Thinking about buying in Long Island City (or anywhere in NYC)? Chat with our complimentary, licensed Concierge to learn more about the buying process.

Buying in Long Island City

When it comes to available properties in Long Island City, condos are the name of the game. In fact, according to current StreetEasy® listings, nearly 90% of available homes in LIC are condos. To put that figure in perspective, around 50% of current Manhattan listings and only 30% of Queens listings are condos. 

Architecturally, these condos tend to pay homage to the industrial history of the neighborhood. Lawrence Hakimi, another licensed real estate agent at Compass and StreetEasy Expert, sees a lot of condo properties that are loft conversion developments with “higher ceilings, open windows and views.”

For his part, Antigua has seen an “equal mix of 1 and 2 bedroom buyers” during his time as a real estate agent working in Long Island City. When it comes to price, Antigua reports that his 1 bedroom buyers normally “have had budgets of up to 1 million… [and for] 2 bedrooms, buyers have a typical budget of $1.4 – 1.5 million.” The StreetEasy Data Dashboard confirms these approximate numbers, reporting the median asking price in the neighborhood was $1.3 million as of April 2024. 

Hakimi notes that generally speaking, “the carrying costs [in LIC] are relatively lower compared to Manhattan and Brooklyn as many of the developments are still under a (now expired) 421a tax abatement program.” 

Sweet! But what about LIC rentals?

Long Island City Apartments Under $3,500 On StreetEasy Article continues below

Renting in Long Island City

Antigua says that the typical Long Island City renter profile is “a single professional or recent grad looking for a 1 bedroom” – Though that’s not to say that families or groups of roommates wouldn’t be able to find their perfect rental. If you’re a fan of hyper-modern design and plenty of natural sunlight, you’re in luck! Antigua notes that all of his renters “seem to gravitate to one common architectural feature… all glass, floor-to-ceiling [windows.]”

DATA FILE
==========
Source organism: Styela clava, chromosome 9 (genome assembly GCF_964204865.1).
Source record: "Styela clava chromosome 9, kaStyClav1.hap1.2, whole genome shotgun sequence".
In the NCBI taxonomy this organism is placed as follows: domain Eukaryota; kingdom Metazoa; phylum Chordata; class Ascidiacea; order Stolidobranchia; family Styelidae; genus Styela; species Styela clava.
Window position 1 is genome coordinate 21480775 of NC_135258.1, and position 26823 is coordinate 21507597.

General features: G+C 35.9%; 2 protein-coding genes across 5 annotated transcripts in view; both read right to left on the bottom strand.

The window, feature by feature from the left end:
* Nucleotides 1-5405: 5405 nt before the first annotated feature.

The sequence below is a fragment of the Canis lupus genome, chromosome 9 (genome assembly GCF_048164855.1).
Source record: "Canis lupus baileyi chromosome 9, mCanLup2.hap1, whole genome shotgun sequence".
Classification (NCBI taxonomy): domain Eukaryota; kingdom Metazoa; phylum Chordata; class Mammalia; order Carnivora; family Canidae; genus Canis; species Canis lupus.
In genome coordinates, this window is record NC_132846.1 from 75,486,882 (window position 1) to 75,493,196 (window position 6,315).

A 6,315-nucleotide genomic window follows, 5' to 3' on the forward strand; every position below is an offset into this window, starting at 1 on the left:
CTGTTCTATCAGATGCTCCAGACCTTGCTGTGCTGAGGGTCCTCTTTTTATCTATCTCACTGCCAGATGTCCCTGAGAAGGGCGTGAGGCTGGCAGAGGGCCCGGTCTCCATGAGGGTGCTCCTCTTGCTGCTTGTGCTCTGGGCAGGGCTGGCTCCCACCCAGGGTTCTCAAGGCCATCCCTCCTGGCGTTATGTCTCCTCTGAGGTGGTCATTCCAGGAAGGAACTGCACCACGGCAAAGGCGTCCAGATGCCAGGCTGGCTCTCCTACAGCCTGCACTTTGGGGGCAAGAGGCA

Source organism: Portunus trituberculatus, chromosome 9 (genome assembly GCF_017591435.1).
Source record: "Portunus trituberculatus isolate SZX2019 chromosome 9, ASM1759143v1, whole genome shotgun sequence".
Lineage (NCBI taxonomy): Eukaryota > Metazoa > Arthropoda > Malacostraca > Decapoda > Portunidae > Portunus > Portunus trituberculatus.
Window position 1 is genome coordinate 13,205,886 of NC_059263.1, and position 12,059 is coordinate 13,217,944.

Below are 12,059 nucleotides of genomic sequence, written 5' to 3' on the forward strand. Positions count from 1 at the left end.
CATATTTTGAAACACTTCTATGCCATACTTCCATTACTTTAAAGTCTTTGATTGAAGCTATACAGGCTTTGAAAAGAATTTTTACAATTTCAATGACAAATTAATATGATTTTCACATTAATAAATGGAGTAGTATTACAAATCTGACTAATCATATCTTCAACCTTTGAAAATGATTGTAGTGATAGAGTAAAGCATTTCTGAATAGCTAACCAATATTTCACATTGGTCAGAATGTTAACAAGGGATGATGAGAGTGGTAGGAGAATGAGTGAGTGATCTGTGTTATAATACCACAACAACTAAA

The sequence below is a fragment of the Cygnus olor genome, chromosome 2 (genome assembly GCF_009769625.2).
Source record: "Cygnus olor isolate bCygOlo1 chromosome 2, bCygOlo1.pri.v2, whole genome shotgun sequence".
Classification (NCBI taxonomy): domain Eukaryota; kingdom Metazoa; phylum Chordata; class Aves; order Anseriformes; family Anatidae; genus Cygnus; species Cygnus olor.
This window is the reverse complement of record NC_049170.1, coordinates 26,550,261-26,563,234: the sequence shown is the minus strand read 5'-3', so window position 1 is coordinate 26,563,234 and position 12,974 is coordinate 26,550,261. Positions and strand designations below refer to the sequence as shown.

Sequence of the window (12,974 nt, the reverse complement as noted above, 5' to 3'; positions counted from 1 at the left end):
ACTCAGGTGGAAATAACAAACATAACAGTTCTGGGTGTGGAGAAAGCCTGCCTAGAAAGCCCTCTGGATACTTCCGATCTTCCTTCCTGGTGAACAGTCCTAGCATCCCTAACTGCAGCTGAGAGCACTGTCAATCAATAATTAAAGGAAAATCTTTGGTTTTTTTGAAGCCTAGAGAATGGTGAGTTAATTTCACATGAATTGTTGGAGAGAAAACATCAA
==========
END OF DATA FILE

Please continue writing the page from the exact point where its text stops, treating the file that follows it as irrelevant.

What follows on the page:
There’s also a healthy appetite for amenity-rich buildings, of which there are plenty in LIC. According to the StreetEasy Data Dashboard, the median asking rent in the neighborhood was $4,050 as of April 2024. While this is admittedly higher than the Queen’s median of $2,950, it’s important to note that this estimate is lower than comparable nearby trendy neighborhoods, such as Williamsburg and Greenpoint, where the median asking rent is around $4,300.

residents playing soccer on field in Hunters Point South Park in Long Island City
Residents play soccer on a sunny field in Hunters Point South Park.

Parks and Green Spaces

The neighborhood’s arguable crown jewel is Gantry Plaza State Park. Located along the East River waterfront, this massive green space spans 12 acres. It offers amazing skyline views, walking paths, multiple piers, and a mist fountain — plus the ability to partake in many outdoor activities like kayaking, fishing, and cycling. Gantry Plaza is also home to its own NYC Ferry station, a gorgeous public library (more on that below), and food trucks galore.There’s also the more recently opened Hunters Point South Park, which is impeccably maintained by the Hunters Point Parks Conservancy. In addition to gorgeous waterfront and city views, this park boasts dedicated recreational areas such as basketball courts, playgrounds, and soccer fields.

What to Eat, Drink, and Do

In addition to being a wealth of real estate knowledge and advice, both Antigua and Hakimi  prove to be excellent LIC tour guides, highlighting a few of his favorite local spots just for StreetEasy readers. The top of both of their lists? Casa Enrique. According to Antigua, the Sopecitos De Chorizo is a “must try!” If you’re looking to impress a dinner date, Maiella is the way to go: Antigua highly recommends this “romantic, sophisticated spot” and highlights the Rigatoni Bolognese and the Cavatappi Scarola as menu standouts. For a more casual meal or mid-day snack, try Murray’s Cheese Bar or No Stress Cafe. For cocktails, you can’t go wrong with Dutchkills. Hakimi adds a few more of his go-to’s: “Blackstar Bakery, Sweetleaf Cafe, Sapps for sushi, Go Nonna… the list can go on!” 

Beyond Long Island City’s cool and contemporary culinary scene, there’s tons of opportunities for shopping and sightseeing. Antigua recommends Everyone Comics and Collectibles, especially for any millennial superhero-lover looking for a nostalgic blast from the past. 

We’ve already mentioned the MoMA PS1, which is housed inside of a former public school and which hosts many musical and artistic events throughout the year. Other must-see landmarks include the iconic Pepsi-Cola sign — leftover from when the neighborhood housed the soda bottling factory back in the 1940’s — as well as the architecturally stunning Hunters Point Library

Check out our StreetEasy Know the Neighborhood video guide to Long Island City for even more neighborhood recs from two longtime LIC locals!